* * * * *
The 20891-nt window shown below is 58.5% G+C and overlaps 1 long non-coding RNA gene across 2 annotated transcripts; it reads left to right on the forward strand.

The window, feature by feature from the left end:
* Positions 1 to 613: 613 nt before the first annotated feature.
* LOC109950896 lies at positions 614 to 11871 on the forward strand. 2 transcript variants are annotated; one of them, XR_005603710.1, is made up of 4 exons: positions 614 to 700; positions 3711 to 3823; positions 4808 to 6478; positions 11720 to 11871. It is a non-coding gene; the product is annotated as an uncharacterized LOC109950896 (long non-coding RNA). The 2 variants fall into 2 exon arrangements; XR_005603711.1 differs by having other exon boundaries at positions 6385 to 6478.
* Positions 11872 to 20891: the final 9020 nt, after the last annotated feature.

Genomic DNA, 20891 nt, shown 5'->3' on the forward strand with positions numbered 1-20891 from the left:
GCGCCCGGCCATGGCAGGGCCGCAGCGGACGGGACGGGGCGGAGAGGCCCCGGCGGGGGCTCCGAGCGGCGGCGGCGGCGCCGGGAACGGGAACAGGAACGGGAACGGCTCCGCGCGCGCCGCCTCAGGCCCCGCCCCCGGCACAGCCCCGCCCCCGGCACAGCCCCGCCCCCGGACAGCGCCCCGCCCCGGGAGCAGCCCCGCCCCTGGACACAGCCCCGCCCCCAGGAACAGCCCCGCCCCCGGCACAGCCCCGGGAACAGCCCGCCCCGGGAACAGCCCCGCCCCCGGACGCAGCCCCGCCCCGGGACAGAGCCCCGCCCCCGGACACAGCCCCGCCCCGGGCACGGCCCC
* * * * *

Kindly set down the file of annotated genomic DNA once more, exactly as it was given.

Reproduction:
The 20891-nt window shown below is 58.5% G+C and overlaps 1 long non-coding RNA gene across 2 annotated transcripts; it reads left to right on the forward strand.

The window, feature by feature from the left end:
* Positions 1 to 613: 613 nt before the first annotated feature.
* LOC109950896 lies at positions 614 to 11871 on the forward strand. 2 transcript variants are annotated; one of them, XR_005603710.1, is made up of 4 exons: positions 614 to 700; positions 3711 to 3823; positions 4808 to 6478; positions 11720 to 11871. It is a non-coding gene; the product is annotated as an uncharacterized LOC109950896 (long non-coding RNA). The 2 variants fall into 2 exon arrangements; XR_005603711.1 differs by having other exon boundaries at positions 6385 to 6478.
* Positions 11872 to 20891: the final 9020 nt, after the last annotated feature.

Genomic DNA, 20891 nt, shown 5'->3' on the forward strand with positions numbered 1-20891 from the left:
GCGCCCGGCCATGGCAGGGCCGCAGCGGACGGGACGGGGCGGAGAGGCCCCGGCGGGGGCTCCGAGCGGCGGCGGCGGCGCCGGGAACGGGAACAGGAACGGGAACGGCTCCGCGCGCGCCGCCTCAGGCCCCGCCCCCGGCACAGCCCCGCCCCCGGCACAGCCCCGCCCCCGGACAGCGCCCCGCCCCGGGAGCAGCCCCGCCCCTGGACACAGCCCCGCCCCCAGGAACAGCCCCGCCCCCGGCACAGCCCCGGGAACAGCCCGCCCCGGGAACAGCCCCGCCCCCGGACGCAGCCCCGCCCCGGGACAGAGCCCCGCCCCCGGACACAGCCCCGCCCCGGGCACGGCCCC